Unspoken love in art
In a time where love between two men or two people of different classes was either illegal, punishable by death or the ruin of one’s standing in society, artists have found ways to show their affection and love through the medium of visual art.
Though debate still surrounds the sexuality of Caravaggio, it is generally believed the young men he used as models for his works were his love interests. Caravaggio looked back towards the paintings of the Roman-Greco period, where same sex relations were more open than his own time, and he depicted like the great classical works he admired, young beautiful male youth. Their poses are erotic and suggestive, and are usually almost, if not entirely naked. Roman art clearly showed homosexuality and often showcased the prime of the male form.
Caravaggio is believed to have been using his love of Roman art as a metaphor for his own unspeakable love. After the fall of the Roman Empire, the growth of Catholicism denied him and many others the openness of the lifestyle he much desired. But nethertheless in the secrecy of art, he made his lovers gods, even thought they was most likly poor young men living on the streets of Naples.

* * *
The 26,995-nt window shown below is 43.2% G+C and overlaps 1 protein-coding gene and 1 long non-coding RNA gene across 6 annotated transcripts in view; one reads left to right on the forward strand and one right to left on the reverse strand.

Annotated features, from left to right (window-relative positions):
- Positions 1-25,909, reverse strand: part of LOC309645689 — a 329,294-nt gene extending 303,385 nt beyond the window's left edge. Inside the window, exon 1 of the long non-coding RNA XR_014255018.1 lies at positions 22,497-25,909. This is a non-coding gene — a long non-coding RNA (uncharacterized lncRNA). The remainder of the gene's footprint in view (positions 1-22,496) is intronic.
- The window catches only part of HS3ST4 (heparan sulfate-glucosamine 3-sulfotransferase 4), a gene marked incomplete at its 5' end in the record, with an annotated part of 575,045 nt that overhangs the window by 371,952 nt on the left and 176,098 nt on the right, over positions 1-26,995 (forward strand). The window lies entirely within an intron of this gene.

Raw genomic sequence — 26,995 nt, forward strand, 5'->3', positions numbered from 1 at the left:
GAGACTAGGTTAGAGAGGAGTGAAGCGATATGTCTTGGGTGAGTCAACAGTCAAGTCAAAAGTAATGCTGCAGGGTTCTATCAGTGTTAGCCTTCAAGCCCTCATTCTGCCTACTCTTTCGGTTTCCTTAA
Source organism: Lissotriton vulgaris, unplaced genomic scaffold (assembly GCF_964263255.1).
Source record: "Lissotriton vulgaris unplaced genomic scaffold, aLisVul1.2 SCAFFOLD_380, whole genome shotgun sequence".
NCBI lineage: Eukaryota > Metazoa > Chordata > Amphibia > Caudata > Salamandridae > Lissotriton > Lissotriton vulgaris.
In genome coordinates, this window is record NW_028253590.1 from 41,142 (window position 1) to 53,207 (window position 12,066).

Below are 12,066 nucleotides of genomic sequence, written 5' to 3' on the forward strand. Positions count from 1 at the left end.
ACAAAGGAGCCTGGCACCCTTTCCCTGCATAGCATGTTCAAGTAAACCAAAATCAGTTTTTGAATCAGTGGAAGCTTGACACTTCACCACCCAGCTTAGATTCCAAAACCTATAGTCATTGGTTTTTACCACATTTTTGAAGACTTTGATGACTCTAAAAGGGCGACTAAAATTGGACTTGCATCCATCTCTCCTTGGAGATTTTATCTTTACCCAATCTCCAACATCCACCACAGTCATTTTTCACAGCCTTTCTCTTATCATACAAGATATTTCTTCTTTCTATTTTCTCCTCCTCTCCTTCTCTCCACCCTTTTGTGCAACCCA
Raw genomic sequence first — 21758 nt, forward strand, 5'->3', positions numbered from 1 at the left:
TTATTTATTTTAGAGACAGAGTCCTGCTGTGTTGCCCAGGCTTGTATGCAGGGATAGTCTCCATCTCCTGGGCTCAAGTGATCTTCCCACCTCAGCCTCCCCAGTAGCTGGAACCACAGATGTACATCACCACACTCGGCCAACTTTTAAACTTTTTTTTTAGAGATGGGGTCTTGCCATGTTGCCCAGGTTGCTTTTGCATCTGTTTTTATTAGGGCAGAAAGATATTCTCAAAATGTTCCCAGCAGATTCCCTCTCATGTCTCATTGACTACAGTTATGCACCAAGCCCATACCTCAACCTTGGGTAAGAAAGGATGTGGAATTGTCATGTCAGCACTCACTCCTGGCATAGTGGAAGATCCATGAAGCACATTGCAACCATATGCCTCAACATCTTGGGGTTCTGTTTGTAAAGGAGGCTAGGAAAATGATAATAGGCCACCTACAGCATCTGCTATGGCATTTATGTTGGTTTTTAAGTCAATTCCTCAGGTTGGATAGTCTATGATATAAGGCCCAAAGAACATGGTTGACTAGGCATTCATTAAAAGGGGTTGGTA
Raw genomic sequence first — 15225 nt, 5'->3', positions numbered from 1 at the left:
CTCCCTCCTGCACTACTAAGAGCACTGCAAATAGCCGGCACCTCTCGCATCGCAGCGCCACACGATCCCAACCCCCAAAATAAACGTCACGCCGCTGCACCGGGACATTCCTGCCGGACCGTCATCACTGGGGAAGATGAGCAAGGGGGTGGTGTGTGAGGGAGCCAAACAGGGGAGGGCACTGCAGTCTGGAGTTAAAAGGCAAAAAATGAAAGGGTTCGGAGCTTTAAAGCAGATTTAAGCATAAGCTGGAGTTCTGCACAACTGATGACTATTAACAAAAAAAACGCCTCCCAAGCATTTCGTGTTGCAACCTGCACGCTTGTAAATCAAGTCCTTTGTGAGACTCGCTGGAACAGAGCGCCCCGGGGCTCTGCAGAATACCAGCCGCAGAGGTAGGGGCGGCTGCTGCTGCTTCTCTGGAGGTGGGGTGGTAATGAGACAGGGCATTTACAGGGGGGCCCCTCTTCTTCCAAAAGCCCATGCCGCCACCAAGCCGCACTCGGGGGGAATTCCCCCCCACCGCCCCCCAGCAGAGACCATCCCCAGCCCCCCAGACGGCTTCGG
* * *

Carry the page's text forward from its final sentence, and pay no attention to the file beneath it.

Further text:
The hidden homosexuality in artists’ works continued until the last century. The American artist Rauschenberg mostly known for his collages, hid references to his sexuality in his work, most were personal to him and not about the wider movement of gay acceptance in North America.
Throughout his career, coinciding with the growth of gay people at large, his work became more and more overt. For his work Rebus, for example, he uses an article about how creativity is alleged to be more prominent in gay people, making it impossible not to read further into the subtext of the piece.
And around the same time here in the U.K, Francis Bacon used the men in his life, (most notable George Dyer, with whom he allegedly met whilst Dyer was trying to burgle him. A relationship which ended in tragedy as Dyer was unable to adapt to Francis Bacon’s way of life and ultimately killed himself) as his subjects for his work.
In a way, the public’s perception of homosexuality can be chronicled through visual art. From the suppression of Caravaggio’s time to the open references used by Rauschenberg. While some art forms all have similar scenarios, such as the depression and ultimate death of Tchaikovsky and the Elizabethan playwright Christopher Marlowe’s play Edward II; which is based on the homosexual relationship of King Edward II and his lover Gaveston, visual art has the ability to make it visually aware (obviously, I suppose).
By the use of the artist’s lovers as the models of their work and by the use of homosexual writings as a feature of a work, the artist’s secret stance against the suppression of his time is revealed.